If you don’t want to process your hens yourself, you can try contacting a local farm or fellow homesteader to see if they are interested in taking them off your hands. Some farms might be interested in retired hens for the compost or bug control. But know that most likely, they will be taking them to eat or to use their meat in animal feed. If you are not ok with that, this is probably not the option for you. Do not EVER just drop your old hens off at a farm without clearing it with the farmer first. Just because they are a farm doesn’t mean they have the space & resources to care for everyone’s aged hens.
This option is much better than simply releasing them in the wild. Hens have very few defensive skills, they do not see well in the dark, and there are so many predators that would love a chicken dinner. A chicken raised in captivity will likely not last more than a couple days on it’s own. At least a farmer trained in processing will do it in a humane, quick way and use the meat to feed their family or livestock.
Living Out Their Natural Life
You have raised this helpless bird since it was a day old, you named it, nursed it through sickness, posted photos of her on Facebook….it’s no surprise many chicken owners are not able to eat their birds. So what is it like to have aging hens?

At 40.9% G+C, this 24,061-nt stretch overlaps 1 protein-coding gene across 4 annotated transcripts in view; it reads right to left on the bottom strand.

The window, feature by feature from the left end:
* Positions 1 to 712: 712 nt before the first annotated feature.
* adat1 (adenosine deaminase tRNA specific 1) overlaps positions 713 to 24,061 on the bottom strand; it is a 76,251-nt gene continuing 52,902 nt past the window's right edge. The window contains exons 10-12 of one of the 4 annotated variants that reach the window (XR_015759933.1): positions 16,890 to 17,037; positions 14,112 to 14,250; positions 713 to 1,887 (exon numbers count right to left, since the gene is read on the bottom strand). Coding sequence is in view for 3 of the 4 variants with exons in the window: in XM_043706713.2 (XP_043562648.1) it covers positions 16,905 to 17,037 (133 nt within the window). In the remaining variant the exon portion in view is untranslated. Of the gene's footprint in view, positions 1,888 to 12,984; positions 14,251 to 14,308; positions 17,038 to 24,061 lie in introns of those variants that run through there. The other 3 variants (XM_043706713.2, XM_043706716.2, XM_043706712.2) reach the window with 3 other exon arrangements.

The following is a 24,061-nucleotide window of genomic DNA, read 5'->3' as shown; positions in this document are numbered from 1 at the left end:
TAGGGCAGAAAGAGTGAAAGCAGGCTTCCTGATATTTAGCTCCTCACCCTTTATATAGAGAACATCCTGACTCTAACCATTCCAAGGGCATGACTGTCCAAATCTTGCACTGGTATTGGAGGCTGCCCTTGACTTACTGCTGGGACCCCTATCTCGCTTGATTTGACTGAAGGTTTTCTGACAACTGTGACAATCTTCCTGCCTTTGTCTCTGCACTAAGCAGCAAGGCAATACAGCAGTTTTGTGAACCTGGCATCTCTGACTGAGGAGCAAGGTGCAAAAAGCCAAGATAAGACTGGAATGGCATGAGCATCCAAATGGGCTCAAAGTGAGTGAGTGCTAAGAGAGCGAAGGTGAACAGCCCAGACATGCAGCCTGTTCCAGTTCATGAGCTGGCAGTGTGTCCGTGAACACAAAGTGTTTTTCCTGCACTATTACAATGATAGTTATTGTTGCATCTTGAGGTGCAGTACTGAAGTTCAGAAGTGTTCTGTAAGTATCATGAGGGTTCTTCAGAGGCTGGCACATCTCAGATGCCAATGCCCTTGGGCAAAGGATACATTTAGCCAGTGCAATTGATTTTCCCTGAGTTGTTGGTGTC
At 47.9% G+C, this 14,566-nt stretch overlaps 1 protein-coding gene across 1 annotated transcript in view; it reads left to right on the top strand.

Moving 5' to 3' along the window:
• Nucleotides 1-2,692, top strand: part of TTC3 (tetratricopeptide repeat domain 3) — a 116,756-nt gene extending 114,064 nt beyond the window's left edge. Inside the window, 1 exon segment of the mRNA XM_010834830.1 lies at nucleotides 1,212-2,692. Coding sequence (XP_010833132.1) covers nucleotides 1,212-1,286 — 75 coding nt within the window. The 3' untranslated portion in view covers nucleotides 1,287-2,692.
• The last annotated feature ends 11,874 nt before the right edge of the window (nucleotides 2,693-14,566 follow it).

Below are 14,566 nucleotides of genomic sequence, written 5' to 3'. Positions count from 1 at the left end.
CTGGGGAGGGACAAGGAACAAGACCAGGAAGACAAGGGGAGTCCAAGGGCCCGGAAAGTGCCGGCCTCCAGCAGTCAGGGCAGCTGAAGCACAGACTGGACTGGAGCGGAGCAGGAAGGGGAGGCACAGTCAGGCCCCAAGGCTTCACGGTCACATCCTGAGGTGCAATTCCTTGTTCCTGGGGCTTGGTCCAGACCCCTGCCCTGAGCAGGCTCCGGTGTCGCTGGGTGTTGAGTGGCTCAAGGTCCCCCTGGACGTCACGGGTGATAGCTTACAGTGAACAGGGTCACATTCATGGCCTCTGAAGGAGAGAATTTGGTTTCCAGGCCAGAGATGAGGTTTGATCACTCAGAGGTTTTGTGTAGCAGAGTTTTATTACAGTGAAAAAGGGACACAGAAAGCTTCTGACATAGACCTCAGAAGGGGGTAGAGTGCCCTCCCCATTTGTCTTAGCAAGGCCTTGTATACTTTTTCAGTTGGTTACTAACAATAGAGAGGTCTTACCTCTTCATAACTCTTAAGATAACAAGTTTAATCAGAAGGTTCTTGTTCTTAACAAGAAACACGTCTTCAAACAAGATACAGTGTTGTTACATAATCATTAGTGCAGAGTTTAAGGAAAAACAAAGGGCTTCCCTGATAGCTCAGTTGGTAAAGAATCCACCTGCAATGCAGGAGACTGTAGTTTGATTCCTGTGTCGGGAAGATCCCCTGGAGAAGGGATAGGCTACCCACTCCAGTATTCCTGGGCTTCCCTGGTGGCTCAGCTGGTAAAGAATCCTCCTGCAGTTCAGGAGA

They may not be making you breakfast everyday anymore, but that doesn’t mean they are not a productive member of the flock! They can and will still lay eggs past the decade mark, it just might only be a few every month.
Old hens are excellent bug hunters. They know your yard and the best places to look for a good meal. And of course, they are still giving you plenty of rich compost for your garden. They are happy to help get rid of your excess food waste.
Your older girls will teach your younger girls about flock life. If you are able to increase your flock with younger chickens, you will find the older ladies will “train” the babies. My older girls have trained the younger ones to come back from free ranging when I rattle the food bin. They have shown the new birds to excitedly greet me when I come into the yard. Younger hens will learn by example how to build a nest, how to roost at night, how to interact as a flock member. I have found that senior hens are far from being pushed aside old ladies, even our rooster respects them!